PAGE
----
|Code||Fault Location||Probable Cause|
|B1325|| Control Module Power Circuit Low/High Voltage |
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Table of Contents
- What Does Code B1325 Mean?
- Where is the B1325 sensor located?
- What are the common causes of code B1325?
- What are the symptoms of code B1325?
- Get Help with B1325
What Does Code B1325 Mean?
SPECIAL NOTES: As with many other trouble codes, Chevrolet-specific trouble code B1325 is listed with different definitions by different resources. In this case, some unofficial sources list code B1325 with the definition “Control Module Power Circuit Low/High Voltage”, while official GM and Chevrolet sources list code B1325 with the definition “Device power #1 (low current #1) circuit malfunction”.
At first reading, the two definitions might appear to be different, if not incompatible, but the differences merely involve differences in terminology used in different automotive markets. We need not delve into the specifics of these differences here, beyond saying that in the context of this particular trouble code, the terms “Control Module” and” Device Power” both refer to an abnormal power supply to a particular control module other than the PCM (Powertrain Control Module).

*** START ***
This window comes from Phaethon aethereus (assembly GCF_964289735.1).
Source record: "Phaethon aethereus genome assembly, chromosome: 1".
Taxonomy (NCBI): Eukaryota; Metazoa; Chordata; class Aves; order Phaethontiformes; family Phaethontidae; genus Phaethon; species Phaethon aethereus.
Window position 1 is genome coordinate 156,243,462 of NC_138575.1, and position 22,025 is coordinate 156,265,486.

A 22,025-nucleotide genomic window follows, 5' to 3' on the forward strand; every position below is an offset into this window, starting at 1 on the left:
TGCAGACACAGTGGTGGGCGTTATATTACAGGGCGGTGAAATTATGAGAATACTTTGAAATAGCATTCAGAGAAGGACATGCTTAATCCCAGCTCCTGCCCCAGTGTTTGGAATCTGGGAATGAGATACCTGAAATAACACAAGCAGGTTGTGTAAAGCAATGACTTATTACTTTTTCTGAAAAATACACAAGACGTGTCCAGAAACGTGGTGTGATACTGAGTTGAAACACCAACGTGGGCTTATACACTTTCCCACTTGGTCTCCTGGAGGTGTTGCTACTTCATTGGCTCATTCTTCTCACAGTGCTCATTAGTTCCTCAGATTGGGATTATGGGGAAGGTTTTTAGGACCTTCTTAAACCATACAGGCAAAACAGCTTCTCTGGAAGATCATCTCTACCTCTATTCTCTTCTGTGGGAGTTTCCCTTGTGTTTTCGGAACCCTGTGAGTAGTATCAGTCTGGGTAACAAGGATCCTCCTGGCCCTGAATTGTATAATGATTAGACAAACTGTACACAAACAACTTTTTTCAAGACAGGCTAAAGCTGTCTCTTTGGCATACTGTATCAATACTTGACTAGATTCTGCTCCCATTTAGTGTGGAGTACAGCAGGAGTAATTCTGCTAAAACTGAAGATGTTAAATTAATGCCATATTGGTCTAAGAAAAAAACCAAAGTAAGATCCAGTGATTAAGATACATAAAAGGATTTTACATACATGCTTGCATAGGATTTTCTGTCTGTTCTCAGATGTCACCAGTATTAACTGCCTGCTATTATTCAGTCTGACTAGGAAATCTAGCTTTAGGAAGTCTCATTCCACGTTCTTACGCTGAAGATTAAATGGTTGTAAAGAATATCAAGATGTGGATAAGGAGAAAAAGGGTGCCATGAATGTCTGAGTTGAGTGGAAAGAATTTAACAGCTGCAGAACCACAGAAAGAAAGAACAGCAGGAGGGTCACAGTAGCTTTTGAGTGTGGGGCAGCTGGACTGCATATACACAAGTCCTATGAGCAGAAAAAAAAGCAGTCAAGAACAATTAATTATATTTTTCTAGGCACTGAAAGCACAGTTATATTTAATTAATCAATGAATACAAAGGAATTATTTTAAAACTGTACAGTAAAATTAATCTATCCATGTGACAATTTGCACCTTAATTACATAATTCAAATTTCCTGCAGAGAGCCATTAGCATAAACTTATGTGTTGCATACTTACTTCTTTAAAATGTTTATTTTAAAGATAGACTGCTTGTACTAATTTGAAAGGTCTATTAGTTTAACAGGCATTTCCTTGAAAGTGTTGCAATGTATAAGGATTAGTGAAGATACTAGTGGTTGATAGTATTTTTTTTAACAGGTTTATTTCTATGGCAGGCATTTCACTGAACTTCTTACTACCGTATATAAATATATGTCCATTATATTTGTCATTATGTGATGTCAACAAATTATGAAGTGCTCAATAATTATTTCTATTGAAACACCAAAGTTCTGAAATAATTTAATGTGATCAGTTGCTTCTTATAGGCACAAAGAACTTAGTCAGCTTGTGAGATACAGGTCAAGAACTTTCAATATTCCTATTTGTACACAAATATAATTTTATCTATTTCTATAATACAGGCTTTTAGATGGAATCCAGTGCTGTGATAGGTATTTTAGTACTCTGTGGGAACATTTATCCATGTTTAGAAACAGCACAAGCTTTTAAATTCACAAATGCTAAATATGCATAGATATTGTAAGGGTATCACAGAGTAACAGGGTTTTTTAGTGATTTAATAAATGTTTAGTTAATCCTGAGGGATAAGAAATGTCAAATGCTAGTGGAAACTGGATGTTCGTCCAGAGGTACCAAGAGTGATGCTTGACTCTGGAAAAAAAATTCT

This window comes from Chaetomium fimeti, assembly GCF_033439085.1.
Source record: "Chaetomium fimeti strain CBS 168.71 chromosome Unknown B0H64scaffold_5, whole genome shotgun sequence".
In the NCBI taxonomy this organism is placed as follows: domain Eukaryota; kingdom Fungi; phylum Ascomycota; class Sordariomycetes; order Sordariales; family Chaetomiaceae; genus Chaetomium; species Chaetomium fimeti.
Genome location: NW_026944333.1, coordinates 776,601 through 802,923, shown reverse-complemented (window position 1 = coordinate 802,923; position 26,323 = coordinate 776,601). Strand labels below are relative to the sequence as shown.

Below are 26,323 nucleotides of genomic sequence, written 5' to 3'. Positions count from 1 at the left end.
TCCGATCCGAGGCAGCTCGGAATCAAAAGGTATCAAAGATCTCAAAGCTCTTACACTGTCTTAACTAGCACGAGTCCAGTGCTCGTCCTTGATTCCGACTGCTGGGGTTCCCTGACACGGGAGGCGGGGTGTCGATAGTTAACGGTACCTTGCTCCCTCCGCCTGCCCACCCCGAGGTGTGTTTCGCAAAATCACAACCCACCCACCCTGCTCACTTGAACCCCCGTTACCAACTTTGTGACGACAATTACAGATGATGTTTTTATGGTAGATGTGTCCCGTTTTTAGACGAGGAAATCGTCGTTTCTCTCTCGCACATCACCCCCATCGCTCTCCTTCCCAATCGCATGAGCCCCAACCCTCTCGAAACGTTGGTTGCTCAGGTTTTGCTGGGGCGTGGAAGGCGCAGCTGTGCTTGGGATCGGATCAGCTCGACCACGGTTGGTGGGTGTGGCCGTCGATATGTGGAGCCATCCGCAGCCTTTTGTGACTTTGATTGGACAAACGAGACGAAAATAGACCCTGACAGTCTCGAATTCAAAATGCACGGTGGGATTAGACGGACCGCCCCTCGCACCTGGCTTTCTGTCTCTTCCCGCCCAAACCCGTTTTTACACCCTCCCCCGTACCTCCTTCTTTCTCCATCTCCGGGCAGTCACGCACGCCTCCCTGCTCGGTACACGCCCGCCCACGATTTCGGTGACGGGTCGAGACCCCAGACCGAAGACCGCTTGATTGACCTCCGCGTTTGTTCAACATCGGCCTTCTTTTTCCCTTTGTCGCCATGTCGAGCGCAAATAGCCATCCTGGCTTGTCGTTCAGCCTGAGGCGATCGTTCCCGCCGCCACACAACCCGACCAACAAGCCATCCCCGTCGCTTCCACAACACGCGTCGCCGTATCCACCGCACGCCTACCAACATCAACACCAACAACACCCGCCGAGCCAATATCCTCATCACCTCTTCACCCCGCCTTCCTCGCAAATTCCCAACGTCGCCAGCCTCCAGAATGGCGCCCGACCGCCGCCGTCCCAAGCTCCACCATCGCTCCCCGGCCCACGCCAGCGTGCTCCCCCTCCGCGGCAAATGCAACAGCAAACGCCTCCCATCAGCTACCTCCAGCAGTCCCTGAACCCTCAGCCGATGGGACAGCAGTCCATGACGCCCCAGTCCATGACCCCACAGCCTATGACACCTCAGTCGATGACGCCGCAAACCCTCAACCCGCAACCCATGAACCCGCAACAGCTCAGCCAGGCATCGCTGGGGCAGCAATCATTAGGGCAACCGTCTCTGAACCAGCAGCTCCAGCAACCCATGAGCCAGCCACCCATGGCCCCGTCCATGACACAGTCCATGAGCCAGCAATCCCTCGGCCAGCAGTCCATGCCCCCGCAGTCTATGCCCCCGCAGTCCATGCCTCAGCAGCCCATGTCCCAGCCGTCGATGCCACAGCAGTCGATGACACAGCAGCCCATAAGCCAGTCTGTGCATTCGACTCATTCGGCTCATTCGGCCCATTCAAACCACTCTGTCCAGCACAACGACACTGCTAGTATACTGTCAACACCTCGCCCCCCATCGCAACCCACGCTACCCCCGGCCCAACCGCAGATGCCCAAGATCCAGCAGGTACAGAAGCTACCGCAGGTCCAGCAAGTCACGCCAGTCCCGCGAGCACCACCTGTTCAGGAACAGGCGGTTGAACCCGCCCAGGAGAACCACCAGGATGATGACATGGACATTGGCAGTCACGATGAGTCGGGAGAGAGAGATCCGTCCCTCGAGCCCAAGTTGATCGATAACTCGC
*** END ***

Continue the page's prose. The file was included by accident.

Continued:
Therefore, to avoid confusion, this article will use the definition “Device power #1 (low current #1) circuit malfunction” since this definition indicates the nature of the problem, i.e., a low input current. Note, also, that most recent official GM sources list this code with one of two possible suffixes, these suffixes being-
- DTC B1325 (03) – Device Power #1 – “Circuit Voltage Below Threshold”
- DTC B1325 (07) – Device Power #1 – “Circuit Voltage Above Threshold”